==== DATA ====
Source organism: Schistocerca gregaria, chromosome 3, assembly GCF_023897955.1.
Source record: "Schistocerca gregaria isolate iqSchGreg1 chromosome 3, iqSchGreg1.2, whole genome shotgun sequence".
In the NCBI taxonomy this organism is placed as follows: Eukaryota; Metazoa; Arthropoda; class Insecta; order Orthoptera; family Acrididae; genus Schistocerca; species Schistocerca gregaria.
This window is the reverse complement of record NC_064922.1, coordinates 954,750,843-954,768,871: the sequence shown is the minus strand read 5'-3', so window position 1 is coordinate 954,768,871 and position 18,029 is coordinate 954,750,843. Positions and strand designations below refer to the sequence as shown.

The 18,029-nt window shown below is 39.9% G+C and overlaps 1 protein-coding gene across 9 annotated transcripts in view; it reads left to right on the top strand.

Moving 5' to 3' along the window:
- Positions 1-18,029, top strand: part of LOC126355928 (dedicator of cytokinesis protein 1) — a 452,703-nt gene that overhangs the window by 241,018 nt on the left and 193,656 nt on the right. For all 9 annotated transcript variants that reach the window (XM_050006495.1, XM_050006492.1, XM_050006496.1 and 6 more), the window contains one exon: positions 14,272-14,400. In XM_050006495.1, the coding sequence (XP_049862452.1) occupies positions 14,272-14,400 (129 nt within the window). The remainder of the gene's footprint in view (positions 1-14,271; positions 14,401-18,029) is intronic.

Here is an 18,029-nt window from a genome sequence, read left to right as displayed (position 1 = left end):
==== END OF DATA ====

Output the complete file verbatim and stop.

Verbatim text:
Source organism: Schistocerca gregaria, chromosome 3, assembly GCF_023897955.1.
Source record: "Schistocerca gregaria isolate iqSchGreg1 chromosome 3, iqSchGreg1.2, whole genome shotgun sequence".
In the NCBI taxonomy this organism is placed as follows: Eukaryota; Metazoa; Arthropoda; class Insecta; order Orthoptera; family Acrididae; genus Schistocerca; species Schistocerca gregaria.
This window is the reverse complement of record NC_064922.1, coordinates 954,750,843-954,768,871: the sequence shown is the minus strand read 5'-3', so window position 1 is coordinate 954,768,871 and position 18,029 is coordinate 954,750,843. Positions and strand designations below refer to the sequence as shown.

The 18,029-nt window shown below is 39.9% G+C and overlaps 1 protein-coding gene across 9 annotated transcripts in view; it reads left to right on the top strand.

Moving 5' to 3' along the window:
- Positions 1-18,029, top strand: part of LOC126355928 (dedicator of cytokinesis protein 1) — a 452,703-nt gene that overhangs the window by 241,018 nt on the left and 193,656 nt on the right. For all 9 annotated transcript variants that reach the window (XM_050006495.1, XM_050006492.1, XM_050006496.1 and 6 more), the window contains one exon: positions 14,272-14,400. In XM_050006495.1, the coding sequence (XP_049862452.1) occupies positions 14,272-14,400 (129 nt within the window). The remainder of the gene's footprint in view (positions 1-14,271; positions 14,401-18,029) is intronic.

Here is an 18,029-nt window from a genome sequence, read left to right as displayed (position 1 = left end):